By Aimee Belmore and Charlotte Green
A PUBLIC consultation has been launched on withdrawing services from three of the borough’s loss-making leisure centres, including its bowling centre and trampoline park.
At a meeting of Tameside Council’s executive cabinet, members agreed to the consultation, which started on February 12, on initial proposals to withdraw Active Tameside services from Adventure Longendale, Active Oxford Park and the Etherow Centre.
When not closed under lockdown measures, Active Longendale, on Manley Grove in Mottram, currently offers a trampoline zone, laser zone and a soft play area for children.
Located on Pottinger Street in Ashton, Active Oxford Park offers a range of fitness facilities, including a gym and a sports hall with three courts.
The Etherow Bowling and Activity Centre, run by Active Tameside, is on the upper floor of the Etherow Centre – a former railway warehouse – on Market Street in Broadbottom.
The council says it will ensure the future of these buildings is informed by a wider estates review later in the year.
The Covid-19 pandemic has worsened the financial pressures on the leisure trust as lockdown restrictions have meant its facilities have been closed for most of the year. From 20 April to 20 December, the charitable trust lost £5million in income.
In November the council agreed a £1.8m loan to keep Active Tameside afloat for the remainder of the financial year.
If the trust were to become insolvent, officers say it would likely lead to the permanent closure of all of the gyms, leisure centres and swimming pools it runs.
The council currently commissions services for adult and children’s health and social care from Active Tameside to deliver the ‘Live Active’, ‘Active Education’ and ‘Everyone Can’ programmes.
And during lockdown and the pandemic they have run initiatives such as the ‘Great Active Takeaway’ to support those in need across the borough.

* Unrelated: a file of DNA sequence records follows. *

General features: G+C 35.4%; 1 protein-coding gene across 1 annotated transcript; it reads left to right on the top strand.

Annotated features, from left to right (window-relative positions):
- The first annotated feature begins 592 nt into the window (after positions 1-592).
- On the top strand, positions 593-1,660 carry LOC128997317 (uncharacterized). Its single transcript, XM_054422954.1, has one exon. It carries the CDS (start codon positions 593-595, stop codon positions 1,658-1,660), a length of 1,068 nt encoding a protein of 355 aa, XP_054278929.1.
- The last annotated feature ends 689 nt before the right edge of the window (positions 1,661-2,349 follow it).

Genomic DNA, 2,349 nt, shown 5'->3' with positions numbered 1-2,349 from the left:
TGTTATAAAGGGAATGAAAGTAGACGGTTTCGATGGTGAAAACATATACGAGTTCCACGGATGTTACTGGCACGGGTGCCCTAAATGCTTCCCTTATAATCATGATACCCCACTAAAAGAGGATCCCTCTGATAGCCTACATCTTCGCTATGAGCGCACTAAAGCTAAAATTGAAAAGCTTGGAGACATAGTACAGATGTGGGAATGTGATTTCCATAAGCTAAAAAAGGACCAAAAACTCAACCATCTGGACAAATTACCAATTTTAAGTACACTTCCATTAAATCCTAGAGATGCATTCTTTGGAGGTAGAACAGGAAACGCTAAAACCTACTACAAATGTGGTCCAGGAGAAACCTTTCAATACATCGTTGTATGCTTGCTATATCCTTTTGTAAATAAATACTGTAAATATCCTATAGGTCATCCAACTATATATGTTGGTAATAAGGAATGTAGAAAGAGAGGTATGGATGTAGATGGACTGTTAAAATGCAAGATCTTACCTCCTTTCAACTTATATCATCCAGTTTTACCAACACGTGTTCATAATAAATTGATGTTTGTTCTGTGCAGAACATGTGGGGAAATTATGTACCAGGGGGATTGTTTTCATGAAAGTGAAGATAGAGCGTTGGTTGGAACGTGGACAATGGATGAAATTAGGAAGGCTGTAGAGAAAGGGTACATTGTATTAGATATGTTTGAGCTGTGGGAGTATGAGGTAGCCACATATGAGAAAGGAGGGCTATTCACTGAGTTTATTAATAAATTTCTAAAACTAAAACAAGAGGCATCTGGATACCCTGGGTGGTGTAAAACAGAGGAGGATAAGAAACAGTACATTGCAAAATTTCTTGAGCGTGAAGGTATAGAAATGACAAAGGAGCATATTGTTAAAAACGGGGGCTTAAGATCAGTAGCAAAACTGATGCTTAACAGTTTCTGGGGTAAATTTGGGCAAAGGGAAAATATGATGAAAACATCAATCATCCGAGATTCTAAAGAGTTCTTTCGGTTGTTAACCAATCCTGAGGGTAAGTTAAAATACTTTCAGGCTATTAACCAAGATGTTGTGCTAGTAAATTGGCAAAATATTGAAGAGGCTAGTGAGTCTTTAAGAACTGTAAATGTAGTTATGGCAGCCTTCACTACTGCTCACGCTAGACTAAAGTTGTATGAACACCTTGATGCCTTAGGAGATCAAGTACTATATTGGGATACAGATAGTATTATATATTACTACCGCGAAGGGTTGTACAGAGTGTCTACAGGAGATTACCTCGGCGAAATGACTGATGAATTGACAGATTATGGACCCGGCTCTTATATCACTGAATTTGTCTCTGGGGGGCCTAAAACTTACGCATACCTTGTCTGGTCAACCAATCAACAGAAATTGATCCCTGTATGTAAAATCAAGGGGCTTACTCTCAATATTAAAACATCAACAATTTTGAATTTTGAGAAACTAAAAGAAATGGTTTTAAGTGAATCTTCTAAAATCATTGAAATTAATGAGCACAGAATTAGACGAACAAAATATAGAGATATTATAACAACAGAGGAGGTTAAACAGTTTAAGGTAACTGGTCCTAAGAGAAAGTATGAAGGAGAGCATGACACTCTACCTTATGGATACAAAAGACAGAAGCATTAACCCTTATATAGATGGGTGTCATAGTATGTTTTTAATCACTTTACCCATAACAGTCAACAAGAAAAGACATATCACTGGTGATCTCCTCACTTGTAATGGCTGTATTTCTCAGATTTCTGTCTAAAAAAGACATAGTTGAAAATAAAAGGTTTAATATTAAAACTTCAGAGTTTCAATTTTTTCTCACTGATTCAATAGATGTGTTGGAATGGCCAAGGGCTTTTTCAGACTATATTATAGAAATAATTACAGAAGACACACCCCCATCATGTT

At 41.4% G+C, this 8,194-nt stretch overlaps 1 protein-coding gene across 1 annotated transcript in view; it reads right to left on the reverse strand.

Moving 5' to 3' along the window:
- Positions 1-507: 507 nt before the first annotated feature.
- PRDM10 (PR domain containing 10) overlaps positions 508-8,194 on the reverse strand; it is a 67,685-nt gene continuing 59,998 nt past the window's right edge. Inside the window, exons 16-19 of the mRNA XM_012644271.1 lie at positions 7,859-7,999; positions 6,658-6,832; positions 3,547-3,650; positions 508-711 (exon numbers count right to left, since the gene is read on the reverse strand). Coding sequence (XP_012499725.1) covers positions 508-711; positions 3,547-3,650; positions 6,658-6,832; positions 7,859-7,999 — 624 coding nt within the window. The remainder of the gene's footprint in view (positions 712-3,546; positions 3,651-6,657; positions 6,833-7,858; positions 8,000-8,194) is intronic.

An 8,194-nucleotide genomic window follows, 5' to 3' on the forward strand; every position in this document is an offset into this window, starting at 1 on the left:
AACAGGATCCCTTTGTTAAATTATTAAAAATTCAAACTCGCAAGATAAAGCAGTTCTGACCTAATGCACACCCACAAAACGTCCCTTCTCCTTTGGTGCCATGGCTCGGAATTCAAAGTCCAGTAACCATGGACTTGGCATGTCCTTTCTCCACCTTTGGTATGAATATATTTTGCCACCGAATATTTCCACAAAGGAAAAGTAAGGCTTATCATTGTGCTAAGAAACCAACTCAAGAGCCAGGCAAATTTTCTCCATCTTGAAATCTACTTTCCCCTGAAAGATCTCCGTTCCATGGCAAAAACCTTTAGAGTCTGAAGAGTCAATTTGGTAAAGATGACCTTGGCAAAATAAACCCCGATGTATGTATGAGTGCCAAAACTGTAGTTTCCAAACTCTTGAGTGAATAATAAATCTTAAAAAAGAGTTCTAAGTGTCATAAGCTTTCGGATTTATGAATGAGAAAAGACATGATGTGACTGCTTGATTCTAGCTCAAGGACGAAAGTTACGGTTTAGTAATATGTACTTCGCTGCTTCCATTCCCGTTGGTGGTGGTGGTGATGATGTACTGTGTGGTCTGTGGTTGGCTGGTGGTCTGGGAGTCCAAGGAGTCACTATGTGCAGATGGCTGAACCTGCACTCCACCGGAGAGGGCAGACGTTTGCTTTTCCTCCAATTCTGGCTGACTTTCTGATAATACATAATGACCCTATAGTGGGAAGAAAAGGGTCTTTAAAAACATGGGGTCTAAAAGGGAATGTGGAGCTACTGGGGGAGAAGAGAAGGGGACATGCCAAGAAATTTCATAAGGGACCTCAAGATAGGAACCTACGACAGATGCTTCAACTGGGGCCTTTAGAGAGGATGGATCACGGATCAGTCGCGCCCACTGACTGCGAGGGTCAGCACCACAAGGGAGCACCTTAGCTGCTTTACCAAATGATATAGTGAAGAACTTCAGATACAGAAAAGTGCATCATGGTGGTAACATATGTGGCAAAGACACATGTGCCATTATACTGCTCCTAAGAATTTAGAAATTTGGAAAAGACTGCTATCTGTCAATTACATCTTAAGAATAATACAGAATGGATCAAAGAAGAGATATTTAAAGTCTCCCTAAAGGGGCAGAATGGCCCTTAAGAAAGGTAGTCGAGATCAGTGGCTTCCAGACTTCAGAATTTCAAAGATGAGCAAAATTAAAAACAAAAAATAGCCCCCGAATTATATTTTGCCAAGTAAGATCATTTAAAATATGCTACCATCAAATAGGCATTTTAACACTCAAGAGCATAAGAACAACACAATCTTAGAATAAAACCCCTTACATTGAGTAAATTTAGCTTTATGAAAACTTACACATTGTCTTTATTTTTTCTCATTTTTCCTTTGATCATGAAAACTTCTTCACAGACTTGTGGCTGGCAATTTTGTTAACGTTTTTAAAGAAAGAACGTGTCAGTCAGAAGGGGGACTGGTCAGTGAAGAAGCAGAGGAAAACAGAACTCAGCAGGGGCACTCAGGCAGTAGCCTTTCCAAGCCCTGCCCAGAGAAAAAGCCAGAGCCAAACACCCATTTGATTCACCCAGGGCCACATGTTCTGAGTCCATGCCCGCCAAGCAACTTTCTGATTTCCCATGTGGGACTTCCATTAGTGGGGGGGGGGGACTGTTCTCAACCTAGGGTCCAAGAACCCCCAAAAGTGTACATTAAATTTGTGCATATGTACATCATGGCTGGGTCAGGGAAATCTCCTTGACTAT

However they add that the current model of delivery of sport and leisure facilities is ‘not sustainable’.
“A ‘do nothing’ option is not being considered as the current situation means that urgent transformation is required to enable the council’s sport and leisure offer to remain financially sustainable,” the report to cabinet states.
Active Tameside estimate that withdrawing services from the three facilities will save £98,000 a year.
Council leader Brenda Warrington said it was not something they wanted to do but the pandemic had forced a situation where they had to look at ‘every bit of finance’ across the whole council.
Cabinet member for children’s services, Cllr Bill Fairfoull added: “It’s with a heavy heart that we have to discuss rationalisation of the estate. However, if that means we can’t continue with the service as it is then unfortunately that’s what we’ve got to do.”
Cllr Oliver Ryan, cabinet member for finance, told the meeting that the council had always ‘prioritised services over buildings’.
“Because Active Tameside services are moving out of these buildings, the buildings won’t disappear, we’re not intending to get rid of them from our estate,” he said.
“This helps Active Tameside from a revenue position for them and we would be looking at alternative uses for those buildings and we’re exploring those options now.
“But it’s important that the communities engage as much as possible on this and people realise that if we want to sustain the great services that Active Tameside provide, then we’ve got to help them cut their cloth accordingly and Covid hasn’t helped with that.”
The council will also conduct an Operational Estate and Portfolio review on all sport and leisure assets in the borough to ensure it has a clear strategic vision so resources are applied effectively and the delivery of services is sustainable.
Chris Rushton, Active Tameside chief executive, said: “Our quest to help the residents of Tameside live their best lives is more important now than ever.
“The pandemic has exacerbated health inequalities in the borough and we are doing everything we can to remain viable in order to address these inequalities as we emerge from the crisis.
“Over the coming months we will be faced with many challenging decisions, but at every turn the health and wellbeing of our loyal customers will be our primary consideration.
“We ask therefore for the support and forbearance of customers and stakeholders alike as we seek to become a more resilient force for good within the community.”
Cllr Allison Gwynne, Tameside Council’s cabinet member for neighbourhoods, said: “We are proud of our leisure offer and we know how valued it is by local people.
“However, the unprecedented challenges and huge financial impact of Covid-19 means we have no choice but to consider cost-saving proposals.
“By acting now, we can help safeguard the future of these services and increase our resilience against the ongoing uncertainty caused by the pandemic.”
The public consultation runs until March 26. Residents and members can get more information and have their say online at www.tameside.gov.uk/activetamesidesurvey